Zachariah Beal

Captain Zachariah Beal, Jr., 3rd Regiment, New Hampshire Continental Line

Zachariah Beal, Jr. was born July 18, 1741 in Newbury, Massachusetts. He was the son of Zachariah, Sr. and Ruth (Stickney) Beal. Zachariah Beal, Jr. married Abigail Goodwin, daughter of Aaron and Sarah (Thompson) Goodwin in Berwick, Massachusetts (present-day Maine) on June 2, 1765.

Zachariah Beal, Jr. was commissioned as a First Lieutenant in Enoch Poor’s 2nd New Hampshire Regiment on June 18, 1775. On January 1, 1776, First Lieutenant Zachariah Beal, Jr. was commissioned as a First Lieutenant in the 8th Continental Infantry (the temporary designation for the Second Regiment, New Hampshire Continental Line).

On November 8, 1776, First Lieutenant Zachariah Beal, Jr. was promoted to Captain and transferred to the Third Regiment, New Hampshire Continental Line where he assumed command of a Company.

In 1777, the theatre of the war shifted to Pennsylvania during the Philadelphia Campaign. Fort Mercer was a fort on the Delaware River in New Jersey constructed by the Continental Army during the American Revolutionary War. Built by Polish engineer Thaddeus Kosciuszko under the command of George Washington, Fort Mercer was built in 1777 to block the approach to Philadelphia, Pennsylvania in concert with Fort Mifflin on the Pennsylvania side. Fort Mercer was located in an area called Red Bank, in what is now the borough of National Park, Gloucester County, New Jersey. The fort was named in honor of Brigadier General Hugh Mercer who had died earlier that year at the Battle of Princeton.

On October 22, 1777, in the Battle of Red Bank, an attack by 900 Hessian troops under British Major General William Howe, then occupying Philadelphia, was repelled by Fort Mifflin’s defenders with heavy losses on the Hessian side, over 500 casualties including the death of their commander, Colonel Carl Emil Kurt von Donop. The defenders suffered only 40 casualties. Galleys of the Continental and Pennsylvania Navies under Commodore John Hazelwood provided supporting fire. Six British warships were also involved, two of which ran aground while avoiding the chevaux de frise. Fort Mifflin and the Pennsylvania Navy engaged the stranded ships the next morning, with cannons and fire rafts, respectively. HMS Augusta of 64 guns caught fire and within an hour the fire reached the magazine and the ship exploded, though the loss was attributed to accidental ignition by the British. One account states a British Marine accidentally fired his musket into a hammock, with the fire resulting from subsequent smoldering. HMS Merlin was also lost.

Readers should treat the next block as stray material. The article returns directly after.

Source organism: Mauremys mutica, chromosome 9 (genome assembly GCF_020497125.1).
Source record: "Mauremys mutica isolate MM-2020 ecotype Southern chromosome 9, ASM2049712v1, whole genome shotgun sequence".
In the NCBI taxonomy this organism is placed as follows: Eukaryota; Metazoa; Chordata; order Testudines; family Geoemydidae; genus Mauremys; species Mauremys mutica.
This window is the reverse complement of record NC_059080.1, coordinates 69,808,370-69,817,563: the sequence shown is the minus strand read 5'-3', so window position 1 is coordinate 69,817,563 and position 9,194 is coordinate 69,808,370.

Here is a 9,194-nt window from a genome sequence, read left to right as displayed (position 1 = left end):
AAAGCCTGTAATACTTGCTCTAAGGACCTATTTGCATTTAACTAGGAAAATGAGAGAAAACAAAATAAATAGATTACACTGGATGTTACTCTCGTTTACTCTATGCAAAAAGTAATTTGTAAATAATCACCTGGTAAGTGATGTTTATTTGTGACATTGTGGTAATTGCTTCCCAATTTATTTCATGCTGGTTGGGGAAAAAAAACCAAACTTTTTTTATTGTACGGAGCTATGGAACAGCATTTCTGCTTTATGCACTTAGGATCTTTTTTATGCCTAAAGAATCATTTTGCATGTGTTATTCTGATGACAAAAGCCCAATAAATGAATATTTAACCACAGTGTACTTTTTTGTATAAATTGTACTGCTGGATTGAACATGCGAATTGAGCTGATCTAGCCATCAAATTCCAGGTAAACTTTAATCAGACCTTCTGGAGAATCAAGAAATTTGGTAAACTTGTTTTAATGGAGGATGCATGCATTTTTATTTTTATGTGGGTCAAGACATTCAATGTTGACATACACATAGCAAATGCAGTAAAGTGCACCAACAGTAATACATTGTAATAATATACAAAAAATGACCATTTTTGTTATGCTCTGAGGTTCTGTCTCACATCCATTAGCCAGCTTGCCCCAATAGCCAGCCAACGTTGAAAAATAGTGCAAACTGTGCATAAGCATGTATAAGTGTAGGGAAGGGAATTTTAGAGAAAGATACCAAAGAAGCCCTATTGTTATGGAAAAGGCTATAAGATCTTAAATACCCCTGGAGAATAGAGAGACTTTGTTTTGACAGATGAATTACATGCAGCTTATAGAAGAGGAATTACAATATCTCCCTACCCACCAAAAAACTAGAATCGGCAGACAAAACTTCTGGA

On October 27, 1777, Captain Zachariah Beal, Jr. died from wounds he sustained at Fort Mercer during the Battle of Red Bank on October 22, 1777.

Sources: Francis B. Heitman, Historical Register of Officers of the Continental Army, (Baltimore, 1914), 93; Letter from Captain Zachariah Beal to Abigail (Goodwin) Beal, 28 September 1776; Samuel S. Smith, Fight for the Delaware, 1777 (Monmouth Beach, 1970), 8-24; Pension Application of Captain Zachariah Beal, Jr., B. L. Wt. 1839-300; Selected Wartime Service Records of Captain Zachariah Beal, Jr.